Consider what would happen to the church if such a model once again became the norm?  I can think of ten things right off the top of my head that would make the church stronger, yet I cannot think of one single thing that would make it weaker.

So, the question as I see it is this:

What was the reason for the change?

Fundamentally, the answer is found throughout the Bible as we read story after story.  This is nothing new to God.  He has seen this over and over for years, centuries, millenia!

The answer centers around one central idea – God is not enough.

Ponder that, and I’ll post more on this topic later…

The Body of Christ…Flabby???

From the folks over at Patrol Mag…go here to read the whole article.

This reminds me of something out of Modern Reformation…”those who have ears” will get my point!

While it is seemingly en vogue to “bash” traditional church these days, I often cringe at such articles…especially with titles such as this.  But this article does merit a close read.  The author, Stephen Simpson, a psychologist with Fuller Seminary, has some very legitimate issues.  The following begs for an answer:

We need to decide. We need to figure out, once again, what it means to follow Christ together. This is a plea, not a prescription…I want to be taught, but only if I can ask questions and participate in dialogue. Mostly, I just want to eat, drink, laugh, and enjoy other people. That’s where I find God.

As I see it, this is a cry for community that is interactive, and as such a call to the practices of the early churches.  Meetings that were inclusive, that looked forward to participation from all, that were dominated by the Spirit of Christ.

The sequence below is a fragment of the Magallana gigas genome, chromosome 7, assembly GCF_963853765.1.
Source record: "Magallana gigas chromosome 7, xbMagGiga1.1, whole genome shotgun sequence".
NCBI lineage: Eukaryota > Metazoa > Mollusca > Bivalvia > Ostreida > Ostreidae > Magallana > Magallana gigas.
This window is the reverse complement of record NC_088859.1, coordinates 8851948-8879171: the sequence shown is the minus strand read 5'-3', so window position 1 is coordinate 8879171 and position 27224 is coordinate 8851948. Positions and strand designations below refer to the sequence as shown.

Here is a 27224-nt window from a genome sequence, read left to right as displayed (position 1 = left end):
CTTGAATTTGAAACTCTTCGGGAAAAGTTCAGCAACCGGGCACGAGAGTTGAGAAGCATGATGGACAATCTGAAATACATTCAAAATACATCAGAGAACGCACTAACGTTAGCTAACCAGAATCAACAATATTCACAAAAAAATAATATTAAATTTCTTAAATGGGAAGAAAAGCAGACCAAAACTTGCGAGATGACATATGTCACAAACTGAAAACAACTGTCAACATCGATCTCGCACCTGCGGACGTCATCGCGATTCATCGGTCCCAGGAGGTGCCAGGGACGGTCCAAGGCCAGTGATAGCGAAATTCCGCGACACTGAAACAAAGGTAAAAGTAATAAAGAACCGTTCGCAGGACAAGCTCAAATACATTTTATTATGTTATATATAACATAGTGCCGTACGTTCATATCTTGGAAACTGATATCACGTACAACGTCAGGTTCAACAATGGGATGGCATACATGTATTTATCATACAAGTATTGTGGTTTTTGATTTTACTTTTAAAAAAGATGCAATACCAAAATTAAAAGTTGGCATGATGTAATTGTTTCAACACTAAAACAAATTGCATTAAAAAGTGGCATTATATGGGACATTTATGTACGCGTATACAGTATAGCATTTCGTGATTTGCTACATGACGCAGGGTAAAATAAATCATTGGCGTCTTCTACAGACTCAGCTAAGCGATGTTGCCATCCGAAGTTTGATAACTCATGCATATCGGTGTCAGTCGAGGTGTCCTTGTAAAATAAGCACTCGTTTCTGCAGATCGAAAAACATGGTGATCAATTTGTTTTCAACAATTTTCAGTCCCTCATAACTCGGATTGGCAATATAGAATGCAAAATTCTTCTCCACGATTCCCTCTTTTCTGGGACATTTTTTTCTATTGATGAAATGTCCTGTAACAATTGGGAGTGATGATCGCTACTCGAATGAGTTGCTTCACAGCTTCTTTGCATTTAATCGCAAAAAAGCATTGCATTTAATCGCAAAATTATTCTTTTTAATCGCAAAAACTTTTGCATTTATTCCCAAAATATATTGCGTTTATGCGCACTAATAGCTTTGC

Seriously…read the article and see if you can relate. 

I did, and I hope you do, too.

The “One Anothers” Of The New Testament – Part 1 of 2

In a previous post, the “one anothers” of the New Testament were mentioned by Bill Mounce, so I thought it would be a good idea to post them up!  Part 2 will be my commentary.  As usual, feel free to post your thoughts!

One Another


. . . be at peace with one another (Mark 9:50)

. . . wash one another’s feet (John 13:14)


. . . love one another (John 13:34)

. . . love one another (John 13:35)

. . . love one another (John 15:12)

. . . love one another (John 15:17)


. . . you are members of one another (Rom. 12:5)

. . . be devoted to one another in love (Rom. 12:10)

. . . honor one another above yourselves (Rom 12:10)

. . . live in harmony with one another (Rom. 12:16)


. . . love one another (Rom. 13:8)


. . . stop passing judgment on one another (Rom. 14:13)

. . . edify one another (Rom. 14:19)

. . . be like minded one toward another (Rom. 15:5)

. . . admonish one another (Rom. 15:14)

. . . greet one another with a holy kiss (Rom. 16:16)

. . . wait for one another (1Cor. 11:33)

. . . have the same care for one another (1Cor. 12:25)